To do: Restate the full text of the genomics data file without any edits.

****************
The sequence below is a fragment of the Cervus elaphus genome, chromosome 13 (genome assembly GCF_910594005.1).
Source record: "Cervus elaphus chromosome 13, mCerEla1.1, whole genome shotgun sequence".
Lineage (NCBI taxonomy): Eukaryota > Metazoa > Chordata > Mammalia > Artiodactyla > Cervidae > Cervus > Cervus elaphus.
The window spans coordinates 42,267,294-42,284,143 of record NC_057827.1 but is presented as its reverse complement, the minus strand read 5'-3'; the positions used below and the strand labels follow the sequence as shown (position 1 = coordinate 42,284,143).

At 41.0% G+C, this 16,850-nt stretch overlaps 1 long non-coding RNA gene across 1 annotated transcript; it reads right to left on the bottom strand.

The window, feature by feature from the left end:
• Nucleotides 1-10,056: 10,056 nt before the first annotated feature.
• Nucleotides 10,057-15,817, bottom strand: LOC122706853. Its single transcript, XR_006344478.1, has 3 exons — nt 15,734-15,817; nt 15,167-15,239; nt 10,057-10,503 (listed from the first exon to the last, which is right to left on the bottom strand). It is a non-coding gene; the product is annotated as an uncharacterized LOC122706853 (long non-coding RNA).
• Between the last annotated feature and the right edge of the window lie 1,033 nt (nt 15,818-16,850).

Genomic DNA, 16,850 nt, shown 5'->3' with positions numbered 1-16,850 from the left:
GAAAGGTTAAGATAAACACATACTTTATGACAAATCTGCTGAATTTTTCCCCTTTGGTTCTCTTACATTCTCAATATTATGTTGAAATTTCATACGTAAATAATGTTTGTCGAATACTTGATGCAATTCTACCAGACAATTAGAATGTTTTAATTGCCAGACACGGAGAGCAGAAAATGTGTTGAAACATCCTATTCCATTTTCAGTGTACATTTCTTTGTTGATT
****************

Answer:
The sequence below is a fragment of the Cervus elaphus genome, chromosome 13 (genome assembly GCF_910594005.1).
Source record: "Cervus elaphus chromosome 13, mCerEla1.1, whole genome shotgun sequence".
Lineage (NCBI taxonomy): Eukaryota > Metazoa > Chordata > Mammalia > Artiodactyla > Cervidae > Cervus > Cervus elaphus.
The window spans coordinates 42,267,294-42,284,143 of record NC_057827.1 but is presented as its reverse complement, the minus strand read 5'-3'; the positions used below and the strand labels follow the sequence as shown (position 1 = coordinate 42,284,143).

At 41.0% G+C, this 16,850-nt stretch overlaps 1 long non-coding RNA gene across 1 annotated transcript; it reads right to left on the bottom strand.

The window, feature by feature from the left end:
• Nucleotides 1-10,056: 10,056 nt before the first annotated feature.
• Nucleotides 10,057-15,817, bottom strand: LOC122706853. Its single transcript, XR_006344478.1, has 3 exons — nt 15,734-15,817; nt 15,167-15,239; nt 10,057-10,503 (listed from the first exon to the last, which is right to left on the bottom strand). It is a non-coding gene; the product is annotated as an uncharacterized LOC122706853 (long non-coding RNA).
• Between the last annotated feature and the right edge of the window lie 1,033 nt (nt 15,818-16,850).

Genomic DNA, 16,850 nt, shown 5'->3' with positions numbered 1-16,850 from the left:
GAAAGGTTAAGATAAACACATACTTTATGACAAATCTGCTGAATTTTTCCCCTTTGGTTCTCTTACATTCTCAATATTATGTTGAAATTTCATACGTAAATAATGTTTGTCGAATACTTGATGCAATTCTACCAGACAATTAGAATGTTTTAATTGCCAGACACGGAGAGCAGAAAATGTGTTGAAACATCCTATTCCATTTTCAGTGTACATTTCTTTGTTGATT